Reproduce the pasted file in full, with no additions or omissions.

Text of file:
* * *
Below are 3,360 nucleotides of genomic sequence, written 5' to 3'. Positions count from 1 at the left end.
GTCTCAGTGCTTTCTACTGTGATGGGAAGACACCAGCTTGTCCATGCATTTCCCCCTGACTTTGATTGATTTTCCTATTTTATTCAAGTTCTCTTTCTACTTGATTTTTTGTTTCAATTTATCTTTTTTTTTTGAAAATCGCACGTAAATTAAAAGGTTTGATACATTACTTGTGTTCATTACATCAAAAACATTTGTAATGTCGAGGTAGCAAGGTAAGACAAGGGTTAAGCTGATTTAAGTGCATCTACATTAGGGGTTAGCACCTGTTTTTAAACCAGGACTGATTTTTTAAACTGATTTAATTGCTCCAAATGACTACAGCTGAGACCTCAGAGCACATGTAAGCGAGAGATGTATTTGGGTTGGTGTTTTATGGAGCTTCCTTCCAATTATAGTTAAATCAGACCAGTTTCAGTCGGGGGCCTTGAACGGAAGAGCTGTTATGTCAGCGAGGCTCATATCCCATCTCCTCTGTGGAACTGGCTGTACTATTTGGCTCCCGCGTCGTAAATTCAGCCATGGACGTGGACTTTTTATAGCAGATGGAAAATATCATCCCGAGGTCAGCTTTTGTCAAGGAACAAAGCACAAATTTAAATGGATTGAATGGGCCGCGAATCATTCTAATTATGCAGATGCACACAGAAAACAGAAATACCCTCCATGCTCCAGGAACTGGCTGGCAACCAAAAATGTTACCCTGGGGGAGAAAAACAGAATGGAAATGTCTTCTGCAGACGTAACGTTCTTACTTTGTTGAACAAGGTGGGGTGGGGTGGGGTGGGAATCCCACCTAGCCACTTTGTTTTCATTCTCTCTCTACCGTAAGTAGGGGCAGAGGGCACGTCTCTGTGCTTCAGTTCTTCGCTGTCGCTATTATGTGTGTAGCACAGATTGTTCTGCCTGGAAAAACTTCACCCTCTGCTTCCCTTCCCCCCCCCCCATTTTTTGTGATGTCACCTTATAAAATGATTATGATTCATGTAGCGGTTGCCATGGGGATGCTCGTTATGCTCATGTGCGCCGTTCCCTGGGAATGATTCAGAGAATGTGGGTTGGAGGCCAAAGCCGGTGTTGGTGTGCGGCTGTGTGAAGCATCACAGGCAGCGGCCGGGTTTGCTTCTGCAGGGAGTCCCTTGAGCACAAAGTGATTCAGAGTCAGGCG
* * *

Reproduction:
Below are 3,360 nucleotides of genomic sequence, written 5' to 3'. Positions count from 1 at the left end.
GTCTCAGTGCTTTCTACTGTGATGGGAAGACACCAGCTTGTCCATGCATTTCCCCCTGACTTTGATTGATTTTCCTATTTTATTCAAGTTCTCTTTCTACTTGATTTTTTGTTTCAATTTATCTTTTTTTTTTGAAAATCGCACGTAAATTAAAAGGTTTGATACATTACTTGTGTTCATTACATCAAAAACATTTGTAATGTCGAGGTAGCAAGGTAAGACAAGGGTTAAGCTGATTTAAGTGCATCTACATTAGGGGTTAGCACCTGTTTTTAAACCAGGACTGATTTTTTAAACTGATTTAATTGCTCCAAATGACTACAGCTGAGACCTCAGAGCACATGTAAGCGAGAGATGTATTTGGGTTGGTGTTTTATGGAGCTTCCTTCCAATTATAGTTAAATCAGACCAGTTTCAGTCGGGGGCCTTGAACGGAAGAGCTGTTATGTCAGCGAGGCTCATATCCCATCTCCTCTGTGGAACTGGCTGTACTATTTGGCTCCCGCGTCGTAAATTCAGCCATGGACGTGGACTTTTTATAGCAGATGGAAAATATCATCCCGAGGTCAGCTTTTGTCAAGGAACAAAGCACAAATTTAAATGGATTGAATGGGCCGCGAATCATTCTAATTATGCAGATGCACACAGAAAACAGAAATACCCTCCATGCTCCAGGAACTGGCTGGCAACCAAAAATGTTACCCTGGGGGAGAAAAACAGAATGGAAATGTCTTCTGCAGACGTAACGTTCTTACTTTGTTGAACAAGGTGGGGTGGGGTGGGGTGGGAATCCCACCTAGCCACTTTGTTTTCATTCTCTCTCTACCGTAAGTAGGGGCAGAGGGCACGTCTCTGTGCTTCAGTTCTTCGCTGTCGCTATTATGTGTGTAGCACAGATTGTTCTGCCTGGAAAAACTTCACCCTCTGCTTCCCTTCCCCCCCCCCCATTTTTTGTGATGTCACCTTATAAAATGATTATGATTCATGTAGCGGTTGCCATGGGGATGCTCGTTATGCTCATGTGCGCCGTTCCCTGGGAATGATTCAGAGAATGTGGGTTGGAGGCCAAAGCCGGTGTTGGTGTGCGGCTGTGTGAAGCATCACAGGCAGCGGCCGGGTTTGCTTCTGCAGGGAGTCCCTTGAGCACAAAGTGATTCAGAGTCAGGCG